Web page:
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I have just had a couple of extremely challenging weeks.

Between the seven college courses I take, the one I teach, the young-adult Sunday School class I co-teach, and all the writing I do for academic and professional publications, I averaged about four to five hours of sleep per night for two weeks. Thankfully, I am in spring break just now, and have time to catch up–on sleep, on classwork, family, relationships, church, and peace of mind. It is hard trying to accomplish everything I am doing, but nothing worth doing is ever easy, is it?

Indeed, we require challenges in order to grow our spirits and our characters. Without challenges, we stagnate. Thankfully, God provides a way that we can get through hard times – and benefit from them.

For when I am weak, then I am strong.”
This is my mantra. The moment I realize I’m faltering under a heavy load, I speak these words. Instantly, I can feel God’s strength pour into my body, energizing my muscles and sharpening my mind. I speak it when studies threaten to overwhelm me, when tasks overload the amount of time I have in which to physically complete them. I use it in the gym and on bicycle rides and hikes when I am in danger of giving up before I reach my goal.

There was a day, though, during the past two weeks when I forgot completely about relying on God’s strength to help me.

During that day, I felt discouraged all day long. I wondered what on earth I was thinking trying to become a writer. I wondered what made me think I was good enough for higher mathematics. I compared myself to everyone around me and found myself lacking. The lowest point of that day was when I got into a heated debate with a classmate over the state of K-12 mathematics education. The debate itself was fine – the livelier the better, where debates are concerned – but I felt out of control, loud, and overly emotional. When another classmate interrupted with a calm and reasoned voice, I thought, ‘why can’t I be like him?’ Then I thought, ‘well, here I am halfway into Lent and I have completely failed to be the light of Jesus in the world. I am nothing like God wants me to be.’

Later that night I met my boyfriend, Bill, for an ornithological society meeting. As we were walking from the meeting under a velvet-black night sky, holding hands, I shared my discouragement with him. He put his arm around me and reminded me that I had God in my court. After the hundreds of times I’ve recited my mantra, he repeated my own words right back at me. I realized with joy that I had completely forgotten about relying on God, that my discouragement was not something that even belonged to me; feelings of failure belong to the fallen world, not to the kingdom of God. I said the scripture out loud, “for when I am weak, then I am strong.” Immediately, I felt God’s presence.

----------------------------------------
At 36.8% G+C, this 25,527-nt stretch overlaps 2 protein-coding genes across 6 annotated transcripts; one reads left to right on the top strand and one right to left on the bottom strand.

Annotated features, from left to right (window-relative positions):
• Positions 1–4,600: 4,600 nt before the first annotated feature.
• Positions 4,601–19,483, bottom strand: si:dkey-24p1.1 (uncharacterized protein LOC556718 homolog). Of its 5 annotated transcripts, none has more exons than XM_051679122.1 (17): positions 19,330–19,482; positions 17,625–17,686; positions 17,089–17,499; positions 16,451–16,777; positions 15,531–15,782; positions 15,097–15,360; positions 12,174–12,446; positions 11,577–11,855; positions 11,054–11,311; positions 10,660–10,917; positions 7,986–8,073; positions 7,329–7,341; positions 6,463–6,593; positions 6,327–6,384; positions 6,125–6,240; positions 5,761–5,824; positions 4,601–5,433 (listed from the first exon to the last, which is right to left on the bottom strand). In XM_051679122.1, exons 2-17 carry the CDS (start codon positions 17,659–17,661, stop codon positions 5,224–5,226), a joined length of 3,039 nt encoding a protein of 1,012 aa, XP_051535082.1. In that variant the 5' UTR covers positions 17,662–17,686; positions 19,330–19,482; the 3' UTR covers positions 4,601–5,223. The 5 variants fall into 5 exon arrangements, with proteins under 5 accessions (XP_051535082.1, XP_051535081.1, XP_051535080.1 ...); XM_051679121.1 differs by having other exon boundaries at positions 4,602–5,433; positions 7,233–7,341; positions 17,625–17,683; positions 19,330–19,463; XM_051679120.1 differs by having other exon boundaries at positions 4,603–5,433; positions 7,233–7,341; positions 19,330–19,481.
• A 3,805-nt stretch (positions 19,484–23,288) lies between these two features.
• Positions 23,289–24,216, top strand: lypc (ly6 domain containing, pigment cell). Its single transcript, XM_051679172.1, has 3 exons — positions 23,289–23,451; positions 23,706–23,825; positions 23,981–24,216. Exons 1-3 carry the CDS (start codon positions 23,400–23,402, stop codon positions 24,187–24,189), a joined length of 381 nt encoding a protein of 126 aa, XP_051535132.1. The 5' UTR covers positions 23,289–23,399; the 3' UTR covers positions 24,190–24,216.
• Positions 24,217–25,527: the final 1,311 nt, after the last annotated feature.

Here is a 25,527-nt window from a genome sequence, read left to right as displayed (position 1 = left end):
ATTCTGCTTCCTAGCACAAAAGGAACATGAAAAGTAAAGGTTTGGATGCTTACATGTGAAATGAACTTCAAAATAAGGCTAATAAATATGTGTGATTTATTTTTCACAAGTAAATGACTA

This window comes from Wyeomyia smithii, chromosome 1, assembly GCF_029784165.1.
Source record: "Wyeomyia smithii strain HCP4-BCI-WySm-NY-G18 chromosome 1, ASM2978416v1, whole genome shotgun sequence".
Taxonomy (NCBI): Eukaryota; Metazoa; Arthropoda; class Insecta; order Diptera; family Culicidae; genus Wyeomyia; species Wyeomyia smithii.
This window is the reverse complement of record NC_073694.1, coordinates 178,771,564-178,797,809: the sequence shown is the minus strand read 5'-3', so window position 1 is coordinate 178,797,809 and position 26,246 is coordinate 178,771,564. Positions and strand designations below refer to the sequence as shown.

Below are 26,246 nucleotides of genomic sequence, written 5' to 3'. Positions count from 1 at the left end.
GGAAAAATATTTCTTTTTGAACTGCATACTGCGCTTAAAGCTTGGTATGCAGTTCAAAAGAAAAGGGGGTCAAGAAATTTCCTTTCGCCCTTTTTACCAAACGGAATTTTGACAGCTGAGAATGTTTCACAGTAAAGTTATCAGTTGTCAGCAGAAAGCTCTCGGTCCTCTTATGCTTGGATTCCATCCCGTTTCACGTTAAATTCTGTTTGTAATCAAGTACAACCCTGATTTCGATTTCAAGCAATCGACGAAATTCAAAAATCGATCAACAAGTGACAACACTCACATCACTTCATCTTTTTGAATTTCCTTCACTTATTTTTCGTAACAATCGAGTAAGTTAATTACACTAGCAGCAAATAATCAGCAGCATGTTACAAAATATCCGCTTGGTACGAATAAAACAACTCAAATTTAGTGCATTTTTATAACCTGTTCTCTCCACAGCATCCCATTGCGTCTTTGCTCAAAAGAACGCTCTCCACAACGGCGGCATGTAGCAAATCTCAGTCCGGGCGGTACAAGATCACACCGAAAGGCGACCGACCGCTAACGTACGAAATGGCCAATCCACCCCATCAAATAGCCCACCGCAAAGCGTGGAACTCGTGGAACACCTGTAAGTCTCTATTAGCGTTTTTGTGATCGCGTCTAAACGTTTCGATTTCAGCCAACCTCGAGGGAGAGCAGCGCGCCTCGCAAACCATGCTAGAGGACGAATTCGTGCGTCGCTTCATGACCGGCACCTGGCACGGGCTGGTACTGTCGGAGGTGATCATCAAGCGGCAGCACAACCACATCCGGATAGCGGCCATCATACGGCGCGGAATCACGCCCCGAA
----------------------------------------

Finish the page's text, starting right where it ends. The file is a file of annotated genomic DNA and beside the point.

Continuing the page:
God helped me get through the rest of the days leading up to spring break, though there were plenty of times that I just wanted to run away and cry. He also helped me to be candid with my friends and classmates. There were several times during those weeks when, rather than hold my tongue as I would normally do, I shared my frustrations with others. They told me how much it helped them for me to vocalize exactly what they were feeling. With joy, I received another deep insight from that experience; God wants us to share our frustrations with one another. When Christians are open about their own difficulties and frustrations with being Christian in the world, it benefits both the one sharing and the one hearing. When I shared my frustrations with Bill, he helped get me back on the right track. When I shared with my classmates, it helped them to know that someone else was feeling the same pressures that they were.

I fully believe in honesty now, and intend to practice it in everything from now on, with a spirit of servitude and love. With God involved, only good will be accomplished. Of that, I have certain faith.

God’s word reveals its depths to us when we reflect upon how scripture intersects with our daily lives. Another interesting thought emerged, in fact, from my two challenging weeks; “Thou shalt not lie” takes on a new meaning with regard to candor. We know that direct lies are bad news. But lies of omission can be made indirectly as well – when we fail to share openly with one another. I will enjoy exploring that thought further over time. And sharing my explorations, of course, with you, dear readers and friends.

God Bless you all in your joys and in your challenges. May you find opportunities to share both with those around you.

In Christ,
Debbie

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